Monday, June 15, 2009

June 13th FIGMENT Review

This past weekend Green Apple Kids hopped on the summer ferry and joined a large collection of artists and art-lovers at the 2009 FIGMENT Festival on Governor’s Island. We brought some noise to the wild and crazy event by helping kids make ‘shaggy shakers’ from recycled bottles and shredded paper.

We learned a lot from the kids that stopped by. Some turned their bottles into characters with facial features, others used the shag to make grass skirts and almost everyone immediately composed an impromptu percussive melody. Unfortunately the Mobile Art Parade that was to be the culmination of our day’s work got rained on, but kids could be heard shaggily shaking around the island, drawing attention to the importance of recycling.

We’d like to say a big ‘Thank You’ to Bill Elliston, the children's activity curator who helped us so much throughout the planning and execution of our art project.

Here are some pictures from the Green Apple Kids table (unfortunately our camera died so we only got pictures of about half of our shaker makers) :

End of day at the GAK table (pic by Keiko)

And here are some cute pictures of other FIGMENT activities we just had to share:

Riding the cloud car

City of Dreams miniature golf

Mask making

Kiddie costumes

Flower pool

DIY hula hoop decorating

The Wishing tree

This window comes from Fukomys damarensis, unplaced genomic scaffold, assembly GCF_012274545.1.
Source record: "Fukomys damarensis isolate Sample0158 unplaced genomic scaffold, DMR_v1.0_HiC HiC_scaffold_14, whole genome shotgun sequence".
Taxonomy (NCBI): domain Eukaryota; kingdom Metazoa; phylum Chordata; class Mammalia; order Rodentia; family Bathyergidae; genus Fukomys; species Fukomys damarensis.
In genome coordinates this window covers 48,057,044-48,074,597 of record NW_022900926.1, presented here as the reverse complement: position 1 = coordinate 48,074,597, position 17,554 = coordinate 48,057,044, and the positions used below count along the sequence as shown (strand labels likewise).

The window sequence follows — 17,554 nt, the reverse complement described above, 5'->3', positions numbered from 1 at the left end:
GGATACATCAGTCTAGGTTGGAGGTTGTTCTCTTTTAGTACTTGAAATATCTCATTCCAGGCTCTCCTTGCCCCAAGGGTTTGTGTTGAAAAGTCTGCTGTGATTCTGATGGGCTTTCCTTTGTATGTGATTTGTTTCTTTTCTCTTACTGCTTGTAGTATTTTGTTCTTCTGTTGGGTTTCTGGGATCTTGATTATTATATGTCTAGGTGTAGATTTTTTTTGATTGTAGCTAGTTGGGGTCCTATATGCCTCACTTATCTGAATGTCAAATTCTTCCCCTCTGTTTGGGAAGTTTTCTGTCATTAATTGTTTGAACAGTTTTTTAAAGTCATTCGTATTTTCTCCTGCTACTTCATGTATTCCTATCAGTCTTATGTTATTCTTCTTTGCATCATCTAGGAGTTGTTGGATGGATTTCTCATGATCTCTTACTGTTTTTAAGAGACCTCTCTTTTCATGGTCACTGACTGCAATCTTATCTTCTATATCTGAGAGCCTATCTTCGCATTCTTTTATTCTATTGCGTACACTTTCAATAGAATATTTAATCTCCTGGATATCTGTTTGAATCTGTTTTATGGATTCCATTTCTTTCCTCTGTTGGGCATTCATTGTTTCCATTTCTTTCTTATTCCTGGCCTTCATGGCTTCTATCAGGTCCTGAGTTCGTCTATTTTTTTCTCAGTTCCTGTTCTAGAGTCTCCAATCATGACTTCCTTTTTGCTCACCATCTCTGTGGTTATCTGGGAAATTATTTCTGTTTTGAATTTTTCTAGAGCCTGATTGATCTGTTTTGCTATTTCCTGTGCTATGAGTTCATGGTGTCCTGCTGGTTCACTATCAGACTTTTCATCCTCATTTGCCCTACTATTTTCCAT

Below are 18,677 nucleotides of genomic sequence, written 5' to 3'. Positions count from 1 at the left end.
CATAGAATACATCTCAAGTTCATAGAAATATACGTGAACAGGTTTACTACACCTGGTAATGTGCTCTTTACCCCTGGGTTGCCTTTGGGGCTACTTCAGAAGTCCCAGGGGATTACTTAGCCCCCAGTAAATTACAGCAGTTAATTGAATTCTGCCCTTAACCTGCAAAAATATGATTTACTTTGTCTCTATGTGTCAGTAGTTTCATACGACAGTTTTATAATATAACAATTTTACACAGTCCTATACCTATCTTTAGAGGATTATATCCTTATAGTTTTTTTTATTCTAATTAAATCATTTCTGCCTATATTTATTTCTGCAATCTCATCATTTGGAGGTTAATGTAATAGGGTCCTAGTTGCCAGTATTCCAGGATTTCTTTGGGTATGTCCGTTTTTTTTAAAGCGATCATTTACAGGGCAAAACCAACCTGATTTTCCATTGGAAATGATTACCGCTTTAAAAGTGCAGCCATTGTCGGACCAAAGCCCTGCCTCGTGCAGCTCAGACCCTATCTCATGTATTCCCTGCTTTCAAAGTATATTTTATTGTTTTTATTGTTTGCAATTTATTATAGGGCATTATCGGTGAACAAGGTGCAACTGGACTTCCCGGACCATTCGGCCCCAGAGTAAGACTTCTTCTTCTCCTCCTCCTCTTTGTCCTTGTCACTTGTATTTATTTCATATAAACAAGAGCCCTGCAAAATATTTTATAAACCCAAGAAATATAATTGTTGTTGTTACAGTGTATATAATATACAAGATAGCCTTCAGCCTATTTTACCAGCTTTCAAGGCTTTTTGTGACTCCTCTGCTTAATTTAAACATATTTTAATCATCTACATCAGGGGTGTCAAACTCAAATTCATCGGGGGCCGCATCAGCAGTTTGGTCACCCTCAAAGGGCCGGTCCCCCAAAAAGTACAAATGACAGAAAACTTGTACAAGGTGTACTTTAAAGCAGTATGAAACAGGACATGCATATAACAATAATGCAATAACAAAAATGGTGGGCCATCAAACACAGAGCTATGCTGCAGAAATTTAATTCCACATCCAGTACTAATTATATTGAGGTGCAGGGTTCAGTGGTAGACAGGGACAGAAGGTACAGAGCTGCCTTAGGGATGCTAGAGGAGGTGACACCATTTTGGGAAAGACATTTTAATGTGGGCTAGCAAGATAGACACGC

(all above pics by Keiko)

Saturday, June 13, 2009

June 6th Workshop Review

Our latest workshop was full of yummy goodness. Sarah Poten, our presenter from Greenmarket, gave us many interesting facts about our foods. Such as:

1) The color of the chicken's feathers determines the color of the eggs. So brown eggs come from brown chickens, white eggs come from white chickens, and green eggs come from a special South American chicken with green feathers around its neck (the jury's still out on green ham).

2) Though purple and white carrots are funky finds at New York's farmers markets, they used to traditionally be the norm. Some time ago a queen (we're not sure which one) got the golden colored carrots we're used to seeing now and declared, "Let them eat gold!" And thus we now mostly see orange carrots.

3) Same for potatoes. Red and purple potatoes were upstaged by the cardboard colored variety because they were larger and easier to grow.

4) A great fact to remember when filling reusable bags at your market is that the smaller the fruit or vegetable, the more nutirents it packs per pound. Take that you big, ugly potatoes.

After talking about food, we decided to taste some. A few GAK kids braved the punch of radishes, examined the insides of red and purple potatoes, tasted spinach and chamomile and mint, and wore a few garlic sprouts as jewelry.

When it was all over, we divvied up the bounty of veggies brought in by Sarah, and everyone left with great printouts such as a 'make-your-own-menu' list and a scavenger hunt for their next trip to the market.